John Boehner, the speaker of the House of Representatives, has come up with a proposal for funding the US government for the rest of the fiscal year by leaving immigration agencies out of the equation in a bid to try to prevent another government shutdown.
The plan is currently a work in progress, according to the Republican leader, who is trying to gain support for the plan from other party members. Under the proposal, immigration agencies would only gain funding until the beginning of 2015, when those in the Republican Party believe they will have more leverage to fight President Obama’s plan to use executive action to enact immigration reform to protect millions of undocumented immigrants from deportation.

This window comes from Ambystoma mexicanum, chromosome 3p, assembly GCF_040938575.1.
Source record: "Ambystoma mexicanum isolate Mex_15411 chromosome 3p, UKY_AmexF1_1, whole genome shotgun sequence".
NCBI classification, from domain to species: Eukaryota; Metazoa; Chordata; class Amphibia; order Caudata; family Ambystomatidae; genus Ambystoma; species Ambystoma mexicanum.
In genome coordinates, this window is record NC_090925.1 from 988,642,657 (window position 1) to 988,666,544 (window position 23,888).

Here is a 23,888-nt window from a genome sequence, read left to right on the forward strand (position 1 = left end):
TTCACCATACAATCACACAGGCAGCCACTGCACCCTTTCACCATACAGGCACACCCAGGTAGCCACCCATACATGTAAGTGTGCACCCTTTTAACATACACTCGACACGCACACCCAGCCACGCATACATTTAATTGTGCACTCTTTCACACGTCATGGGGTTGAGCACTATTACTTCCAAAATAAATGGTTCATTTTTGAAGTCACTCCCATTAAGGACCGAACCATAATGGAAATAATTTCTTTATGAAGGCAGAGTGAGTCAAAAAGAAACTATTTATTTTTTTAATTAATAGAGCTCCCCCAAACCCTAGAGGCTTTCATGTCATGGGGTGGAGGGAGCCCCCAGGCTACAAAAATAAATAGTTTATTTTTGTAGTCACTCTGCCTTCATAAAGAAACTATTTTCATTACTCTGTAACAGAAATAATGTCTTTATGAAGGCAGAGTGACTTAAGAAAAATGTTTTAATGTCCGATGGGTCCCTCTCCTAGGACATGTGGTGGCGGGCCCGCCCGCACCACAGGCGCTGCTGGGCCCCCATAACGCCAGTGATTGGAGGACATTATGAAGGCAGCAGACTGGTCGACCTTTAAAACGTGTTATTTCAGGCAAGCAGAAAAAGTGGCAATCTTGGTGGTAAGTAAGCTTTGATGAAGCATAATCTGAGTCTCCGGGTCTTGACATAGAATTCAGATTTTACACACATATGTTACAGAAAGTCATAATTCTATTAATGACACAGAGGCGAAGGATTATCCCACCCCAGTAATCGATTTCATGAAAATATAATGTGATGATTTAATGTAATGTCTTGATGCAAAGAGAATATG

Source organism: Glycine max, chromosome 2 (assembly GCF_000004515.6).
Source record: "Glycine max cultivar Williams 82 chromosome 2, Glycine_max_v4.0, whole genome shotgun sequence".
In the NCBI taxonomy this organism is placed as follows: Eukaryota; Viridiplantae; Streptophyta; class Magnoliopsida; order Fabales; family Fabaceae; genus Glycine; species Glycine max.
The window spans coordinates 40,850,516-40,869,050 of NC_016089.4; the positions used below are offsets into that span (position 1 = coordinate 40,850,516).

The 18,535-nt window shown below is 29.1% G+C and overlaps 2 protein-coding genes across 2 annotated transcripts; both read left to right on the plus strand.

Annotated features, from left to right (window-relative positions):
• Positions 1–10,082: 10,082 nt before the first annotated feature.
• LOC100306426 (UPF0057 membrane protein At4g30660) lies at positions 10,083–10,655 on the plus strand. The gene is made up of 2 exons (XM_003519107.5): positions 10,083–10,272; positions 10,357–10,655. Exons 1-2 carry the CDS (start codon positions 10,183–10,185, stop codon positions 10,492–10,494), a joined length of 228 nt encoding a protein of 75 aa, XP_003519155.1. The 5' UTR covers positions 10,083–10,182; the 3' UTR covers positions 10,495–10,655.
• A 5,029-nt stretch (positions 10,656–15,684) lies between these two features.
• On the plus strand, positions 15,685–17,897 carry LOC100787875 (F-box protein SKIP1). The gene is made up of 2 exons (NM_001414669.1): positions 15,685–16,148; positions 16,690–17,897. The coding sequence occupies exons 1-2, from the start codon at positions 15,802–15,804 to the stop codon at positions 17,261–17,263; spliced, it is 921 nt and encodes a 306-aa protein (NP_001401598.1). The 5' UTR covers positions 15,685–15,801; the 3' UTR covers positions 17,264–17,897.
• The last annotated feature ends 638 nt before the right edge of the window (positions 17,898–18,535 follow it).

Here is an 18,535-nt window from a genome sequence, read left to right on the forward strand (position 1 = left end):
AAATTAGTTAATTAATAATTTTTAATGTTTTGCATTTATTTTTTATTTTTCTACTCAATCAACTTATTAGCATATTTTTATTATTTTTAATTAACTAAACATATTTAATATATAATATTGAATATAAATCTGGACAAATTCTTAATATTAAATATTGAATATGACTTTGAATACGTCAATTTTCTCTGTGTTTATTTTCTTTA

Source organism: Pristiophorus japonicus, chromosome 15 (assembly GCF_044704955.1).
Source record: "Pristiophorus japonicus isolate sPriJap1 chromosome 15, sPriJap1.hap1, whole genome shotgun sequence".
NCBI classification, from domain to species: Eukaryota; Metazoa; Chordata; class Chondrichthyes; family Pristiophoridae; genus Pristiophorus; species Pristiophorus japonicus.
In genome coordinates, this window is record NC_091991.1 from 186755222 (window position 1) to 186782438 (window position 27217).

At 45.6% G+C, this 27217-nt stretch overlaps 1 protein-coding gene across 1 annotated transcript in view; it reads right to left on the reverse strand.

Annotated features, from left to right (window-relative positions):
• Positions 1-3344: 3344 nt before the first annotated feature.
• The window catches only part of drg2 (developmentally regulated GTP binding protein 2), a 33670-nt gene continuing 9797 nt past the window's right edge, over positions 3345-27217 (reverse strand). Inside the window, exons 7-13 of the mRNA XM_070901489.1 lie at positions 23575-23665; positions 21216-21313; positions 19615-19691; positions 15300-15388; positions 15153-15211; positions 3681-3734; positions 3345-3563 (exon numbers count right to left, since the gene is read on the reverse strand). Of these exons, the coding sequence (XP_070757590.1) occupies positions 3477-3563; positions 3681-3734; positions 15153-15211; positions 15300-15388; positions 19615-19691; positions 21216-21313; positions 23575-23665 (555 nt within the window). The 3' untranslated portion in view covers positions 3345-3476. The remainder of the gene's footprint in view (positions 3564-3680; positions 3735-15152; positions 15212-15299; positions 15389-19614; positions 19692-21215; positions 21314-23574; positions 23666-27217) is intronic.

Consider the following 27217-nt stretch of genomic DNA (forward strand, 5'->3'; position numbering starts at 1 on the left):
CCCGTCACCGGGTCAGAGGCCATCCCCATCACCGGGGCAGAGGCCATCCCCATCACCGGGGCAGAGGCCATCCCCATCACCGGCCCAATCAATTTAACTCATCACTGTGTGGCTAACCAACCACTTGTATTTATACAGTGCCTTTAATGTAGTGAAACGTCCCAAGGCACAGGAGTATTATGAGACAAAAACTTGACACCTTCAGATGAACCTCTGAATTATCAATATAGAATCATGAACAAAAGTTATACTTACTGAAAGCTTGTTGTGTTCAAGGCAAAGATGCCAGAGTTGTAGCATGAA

Undoing Obama’s executive order is anticipated to become an ongoing legislative battle; however, Republican party leaders are trying to avoid going down the same road that led to a government shutdown last year, particularly given the fact that in January the Republican party will be in charge of both the House of Representatives and the Senate. The latter is currently held by the Democrats.
Although Boehner favors the idea of turning public opinion against Obama’s plan, and a possible court challenge, others are insisting on a tougher response. “I don’t think you [can] fund any unconstitutional action, even if it’s for a short period of time,” argued Representative Joe Barton, although the chance of this stance being adopted as policy by the Republicans now seems unlikely.